Thanks for making my day

lettersIt is hard to restrain my enthusiasm for the Bulletin. The insights it gives me into what is happening at the school and, at least equally important, what is happening in areas of the law with which I haven’t the faintest contact make reading it a real pleasure. The fact that it is so readable is an obvious plus.

I am particularly impressed by the new areas which are being opened to Harvard Law School graduates, particularly those in public service. When I graduated, getting a public service job often meant that one couldn’t find something at Broad and Wall or comparable locations elsewhere. Parenthetically, I have the feeling that the Happiness Quotient may be as high for one type as for the other.

Thanks again for helping to make my day.

Sander Tax class was “first-of-its-kind problem-solving workshop”


Credit: Jon Chase

As I read your article about Professor Rakoff’s “first-of-its-kind problem-solving workshop,” I said to myself, “Gee, I bet I know where he got that idea—he probably took Frank Sander’s tax class,” the truly “first-of-its-kind problem-solving workshop” at HLS.

I took Professor Sander’s wonderful course almost 40 years ago. Memory is tricky, but here are two of the assignments I recall: negotiating the tax aspects of the sale of a business (two teams in opposition—four students each) and preparing testimony for Senate hearings on a proposed revision to the Code (again, two four-student teams, making opposing presentations on the need for this particular reform). I wasn’t much of a student, but I learned some tax in that class. It was great.

I checked with Professor Sander, and guess what? I was right. Professor Rakoff did take Professor Sander’s Tax Workshop. And even better, Professor Sander wrote an article about the course, for the HLS Bulletin, no less.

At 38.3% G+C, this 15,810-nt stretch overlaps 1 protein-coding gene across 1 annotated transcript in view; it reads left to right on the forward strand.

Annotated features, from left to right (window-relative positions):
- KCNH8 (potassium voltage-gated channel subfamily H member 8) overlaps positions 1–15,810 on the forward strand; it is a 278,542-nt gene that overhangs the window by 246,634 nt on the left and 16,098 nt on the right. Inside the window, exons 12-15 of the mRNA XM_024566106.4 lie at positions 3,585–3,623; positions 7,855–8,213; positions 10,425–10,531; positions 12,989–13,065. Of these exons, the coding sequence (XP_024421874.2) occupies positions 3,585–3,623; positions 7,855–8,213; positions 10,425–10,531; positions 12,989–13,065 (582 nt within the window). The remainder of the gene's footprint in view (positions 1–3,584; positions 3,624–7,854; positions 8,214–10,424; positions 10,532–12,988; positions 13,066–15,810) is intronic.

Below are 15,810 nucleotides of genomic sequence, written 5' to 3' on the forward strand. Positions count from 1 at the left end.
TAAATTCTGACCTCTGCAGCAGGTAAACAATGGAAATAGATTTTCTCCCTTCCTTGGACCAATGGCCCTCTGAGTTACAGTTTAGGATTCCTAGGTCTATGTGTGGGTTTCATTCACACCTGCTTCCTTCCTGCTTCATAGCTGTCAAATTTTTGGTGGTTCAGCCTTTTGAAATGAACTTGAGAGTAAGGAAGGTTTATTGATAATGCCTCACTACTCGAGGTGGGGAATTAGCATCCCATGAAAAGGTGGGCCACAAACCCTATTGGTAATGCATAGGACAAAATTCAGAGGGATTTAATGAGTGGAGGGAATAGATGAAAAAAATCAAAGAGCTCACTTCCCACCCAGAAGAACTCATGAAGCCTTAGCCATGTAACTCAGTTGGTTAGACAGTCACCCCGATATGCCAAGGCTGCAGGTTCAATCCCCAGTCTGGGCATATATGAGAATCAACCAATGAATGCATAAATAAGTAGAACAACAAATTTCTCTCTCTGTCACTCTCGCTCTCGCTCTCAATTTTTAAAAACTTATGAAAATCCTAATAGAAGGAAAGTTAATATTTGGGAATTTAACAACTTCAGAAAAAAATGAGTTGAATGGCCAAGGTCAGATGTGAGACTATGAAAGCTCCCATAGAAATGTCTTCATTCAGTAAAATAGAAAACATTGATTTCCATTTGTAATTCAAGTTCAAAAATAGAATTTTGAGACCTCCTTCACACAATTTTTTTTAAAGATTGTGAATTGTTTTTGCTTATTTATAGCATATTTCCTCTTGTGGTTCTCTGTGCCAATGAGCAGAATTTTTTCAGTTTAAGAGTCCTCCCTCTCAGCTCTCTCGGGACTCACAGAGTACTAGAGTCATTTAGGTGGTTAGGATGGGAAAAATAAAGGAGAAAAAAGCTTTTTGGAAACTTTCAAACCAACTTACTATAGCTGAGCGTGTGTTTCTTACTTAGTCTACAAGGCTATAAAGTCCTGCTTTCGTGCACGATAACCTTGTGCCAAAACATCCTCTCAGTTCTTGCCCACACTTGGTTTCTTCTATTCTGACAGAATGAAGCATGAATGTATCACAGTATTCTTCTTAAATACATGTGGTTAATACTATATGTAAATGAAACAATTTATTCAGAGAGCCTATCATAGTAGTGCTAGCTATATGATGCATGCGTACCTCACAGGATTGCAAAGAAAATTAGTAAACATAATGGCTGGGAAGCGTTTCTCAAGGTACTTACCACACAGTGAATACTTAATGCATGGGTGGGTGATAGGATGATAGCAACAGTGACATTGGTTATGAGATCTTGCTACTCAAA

Professor Rakoff stands on the shoulders of a true educator. I’m glad to see the tradition being carried on.

And what about Fannie Mae?


Credit: James Yang

I find it surprising that none of the faculty participants in the Bulletin feature [“Hard Hats Required,” Summer 2010] said word one about the role of Fannie Mae in the subprime mortgage debacle. If I lend money and bear the risk of getting it back, I will be very careful indeed. If, on the other hand, I know that I can sell that risk to someone who—due to populist political pressure—is less interested in getting repaid, I do not have to be so careful. Where is the assessment of Fannie Mae’s role in distorting such simple market fundamentals?

Taxing questions


Credit: Ellen Weinstein

Professor Alstott’s “Abstract” defense of the inheritance tax [“A Tax—Not an Attack—On Families,” Summer 2010] gets right to the intellectual mush without asking some fundamental questions about double taxation/death taxes.

A single parent who, by hard work and modest consumption, over a lifetime saved $8 million after paying the full statutory income tax rate, should be able to give those four social-workers-to-be in the buggy their ticket to a decent life/lifestyle without including a road map to the arcanum of financial engineering. (Or pay an estate tax lawyer $500/hour!)

Service on tribunal should have been mentioned

Strangely, the article [Summer 2010] on Krzysztof Skubiszewski LL.M. ’58, the former Polish foreign minister, omitted any reference to his long service until his death as the full-time president of the Iran-United States Claims Tribunal in The Hague. The tribunal, created by the 1981 Algiers Declaration to resolve then existing disputes between Iran and the United States, is still functioning. I had the privilege of serving with him, as did George Aldrich ’57 LL.M. ’58 and Charles Brower ’61. He was a man of great courage and intellect.